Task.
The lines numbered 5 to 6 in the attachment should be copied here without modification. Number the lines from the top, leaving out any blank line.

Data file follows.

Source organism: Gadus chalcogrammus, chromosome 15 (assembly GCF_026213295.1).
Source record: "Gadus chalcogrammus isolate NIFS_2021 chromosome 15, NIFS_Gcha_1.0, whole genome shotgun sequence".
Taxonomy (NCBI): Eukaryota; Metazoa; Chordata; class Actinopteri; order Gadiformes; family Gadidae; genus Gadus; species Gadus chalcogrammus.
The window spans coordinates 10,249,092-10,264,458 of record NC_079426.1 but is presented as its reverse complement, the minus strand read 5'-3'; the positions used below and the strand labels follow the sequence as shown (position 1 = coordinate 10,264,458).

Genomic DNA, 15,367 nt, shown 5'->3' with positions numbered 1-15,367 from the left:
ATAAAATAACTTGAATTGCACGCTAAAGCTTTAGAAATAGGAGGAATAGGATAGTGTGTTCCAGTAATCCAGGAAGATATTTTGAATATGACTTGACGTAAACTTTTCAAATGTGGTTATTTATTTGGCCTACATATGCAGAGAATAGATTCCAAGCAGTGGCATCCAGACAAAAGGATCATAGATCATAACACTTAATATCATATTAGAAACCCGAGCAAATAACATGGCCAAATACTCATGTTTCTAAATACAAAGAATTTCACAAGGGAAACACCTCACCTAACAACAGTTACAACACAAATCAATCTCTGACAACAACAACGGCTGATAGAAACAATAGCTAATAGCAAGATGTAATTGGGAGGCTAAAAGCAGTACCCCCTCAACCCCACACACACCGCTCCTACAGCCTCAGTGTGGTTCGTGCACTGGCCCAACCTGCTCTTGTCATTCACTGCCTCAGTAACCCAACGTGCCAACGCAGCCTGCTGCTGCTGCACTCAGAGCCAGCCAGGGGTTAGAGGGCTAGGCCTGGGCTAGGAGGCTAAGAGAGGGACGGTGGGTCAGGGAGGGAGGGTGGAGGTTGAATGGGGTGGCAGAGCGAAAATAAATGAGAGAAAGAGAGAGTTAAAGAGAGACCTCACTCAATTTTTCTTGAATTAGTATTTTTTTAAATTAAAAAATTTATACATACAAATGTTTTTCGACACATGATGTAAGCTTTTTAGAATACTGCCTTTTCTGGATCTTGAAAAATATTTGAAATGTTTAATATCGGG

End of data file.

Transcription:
Genomic DNA, 15,367 nt, shown 5'->3' with positions numbered 1-15,367 from the left:
ATAAAATAACTTGAATTGCACGCTAAAGCTTTAGAAATAGGAGGAATAGGATAGTGTGTTCCAGTAATCCAGGAAGATATTTTGAATATGACTTGACGTAAACTTTTCAAATGTGGTTATTTATTTGGCCTACATATGCAGAGAATAGATTCCAAGCAGTGGCATCCAGACAAAAGGATCATAGATCATAACACTTAATATCATATTAGAAACCCGAGCAAATAACATGGCCAAATACTCATGTTTCTAAATACAAAGAATTTCACAAGGGAAACACCTCACCTAACAACAGTTACAACACAAATCAATCTCTGACAACAACAACGGCTGATAGAAACAATAGCTAATAGCAAGATGTAATTGGGAGGCTAAAAGCAGTACCCCCTCAACCCCACACACACCGCTCCTACAGCCTCAGTGTGGTTCGTGCACTGGCCCAACCTGCTCTTGTCATTCACTGCCTCAGTAACCCAACGTGCCAACGCAGCCTGCTGCTGCTGCACTCAGAGCCAGCCAGGGGTTAGAGGGCTAGGCCTGGGCTAGGAGGCTAAGAGAGGGACGGTGGGTCAGGGAGGGAGGGTGGAGGTTGAATGGGGTGGCAGAGCGAAAATAAATGAGAGAAAGAGAGAGTTAAAGAGAGACCTCACTCAATTTTTCTTGAATTAGTATTTTTTTAAATTAAAAAATTTATACATACAAATGTTTTTCGACACATGATGTAAGCTTTTTAGAATACTGCCTTTTCTGGATCTTGAAAAATATTTGAAATGTTTAATATCGGG